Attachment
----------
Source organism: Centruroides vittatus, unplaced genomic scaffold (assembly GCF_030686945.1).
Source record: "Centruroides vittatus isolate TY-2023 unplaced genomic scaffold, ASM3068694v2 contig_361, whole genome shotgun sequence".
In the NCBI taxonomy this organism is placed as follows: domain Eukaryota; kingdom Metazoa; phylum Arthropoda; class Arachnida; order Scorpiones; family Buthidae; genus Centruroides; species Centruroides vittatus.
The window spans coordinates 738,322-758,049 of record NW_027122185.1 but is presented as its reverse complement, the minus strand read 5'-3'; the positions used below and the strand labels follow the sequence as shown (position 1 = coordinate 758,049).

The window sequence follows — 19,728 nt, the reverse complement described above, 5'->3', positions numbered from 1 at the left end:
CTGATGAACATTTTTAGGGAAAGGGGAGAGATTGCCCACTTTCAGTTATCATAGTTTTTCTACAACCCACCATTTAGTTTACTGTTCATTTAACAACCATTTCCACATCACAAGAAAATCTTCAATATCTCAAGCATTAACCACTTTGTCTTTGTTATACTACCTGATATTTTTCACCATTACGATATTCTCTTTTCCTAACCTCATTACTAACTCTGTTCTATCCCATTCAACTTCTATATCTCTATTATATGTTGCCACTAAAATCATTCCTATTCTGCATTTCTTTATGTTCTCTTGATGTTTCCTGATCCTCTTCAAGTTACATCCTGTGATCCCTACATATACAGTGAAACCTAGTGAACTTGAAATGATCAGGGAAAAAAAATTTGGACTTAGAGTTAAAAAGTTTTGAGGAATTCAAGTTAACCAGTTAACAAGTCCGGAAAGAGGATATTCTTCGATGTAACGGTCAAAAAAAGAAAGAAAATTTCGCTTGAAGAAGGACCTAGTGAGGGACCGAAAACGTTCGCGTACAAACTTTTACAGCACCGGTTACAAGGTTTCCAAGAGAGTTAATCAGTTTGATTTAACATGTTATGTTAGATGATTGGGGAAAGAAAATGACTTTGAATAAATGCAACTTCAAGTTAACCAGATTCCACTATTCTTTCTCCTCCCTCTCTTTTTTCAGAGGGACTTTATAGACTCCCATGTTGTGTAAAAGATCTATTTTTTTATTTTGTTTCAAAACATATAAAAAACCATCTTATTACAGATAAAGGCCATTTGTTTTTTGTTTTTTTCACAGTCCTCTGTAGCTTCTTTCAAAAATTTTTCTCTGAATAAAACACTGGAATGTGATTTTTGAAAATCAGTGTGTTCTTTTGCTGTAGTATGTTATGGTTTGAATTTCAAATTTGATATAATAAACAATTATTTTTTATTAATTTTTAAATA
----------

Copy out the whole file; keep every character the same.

Source organism: Centruroides vittatus, unplaced genomic scaffold (assembly GCF_030686945.1).
Source record: "Centruroides vittatus isolate TY-2023 unplaced genomic scaffold, ASM3068694v2 contig_361, whole genome shotgun sequence".
In the NCBI taxonomy this organism is placed as follows: domain Eukaryota; kingdom Metazoa; phylum Arthropoda; class Arachnida; order Scorpiones; family Buthidae; genus Centruroides; species Centruroides vittatus.
The window spans coordinates 738,322-758,049 of record NW_027122185.1 but is presented as its reverse complement, the minus strand read 5'-3'; the positions used below and the strand labels follow the sequence as shown (position 1 = coordinate 758,049).

The window sequence follows — 19,728 nt, the reverse complement described above, 5'->3', positions numbered from 1 at the left end:
CTGATGAACATTTTTAGGGAAAGGGGAGAGATTGCCCACTTTCAGTTATCATAGTTTTTCTACAACCCACCATTTAGTTTACTGTTCATTTAACAACCATTTCCACATCACAAGAAAATCTTCAATATCTCAAGCATTAACCACTTTGTCTTTGTTATACTACCTGATATTTTTCACCATTACGATATTCTCTTTTCCTAACCTCATTACTAACTCTGTTCTATCCCATTCAACTTCTATATCTCTATTATATGTTGCCACTAAAATCATTCCTATTCTGCATTTCTTTATGTTCTCTTGATGTTTCCTGATCCTCTTCAAGTTACATCCTGTGATCCCTACATATACAGTGAAACCTAGTGAACTTGAAATGATCAGGGAAAAAAAATTTGGACTTAGAGTTAAAAAGTTTTGAGGAATTCAAGTTAACCAGTTAACAAGTCCGGAAAGAGGATATTCTTCGATGTAACGGTCAAAAAAAGAAAGAAAATTTCGCTTGAAGAAGGACCTAGTGAGGGACCGAAAACGTTCGCGTACAAACTTTTACAGCACCGGTTACAAGGTTTCCAAGAGAGTTAATCAGTTTGATTTAACATGTTATGTTAGATGATTGGGGAAAGAAAATGACTTTGAATAAATGCAACTTCAAGTTAACCAGATTCCACTATTCTTTCTCCTCCCTCTCTTTTTTCAGAGGGACTTTATAGACTCCCATGTTGTGTAAAAGATCTATTTTTTTATTTTGTTTCAAAACATATAAAAAACCATCTTATTACAGATAAAGGCCATTTGTTTTTTGTTTTTTTCACAGTCCTCTGTAGCTTCTTTCAAAAATTTTTCTCTGAATAAAACACTGGAATGTGATTTTTGAAAATCAGTGTGTTCTTTTGCTGTAGTATGTTATGGTTTGAATTTCAAATTTGATATAATAAACAATTATTTTTTATTAATTTTTAAATA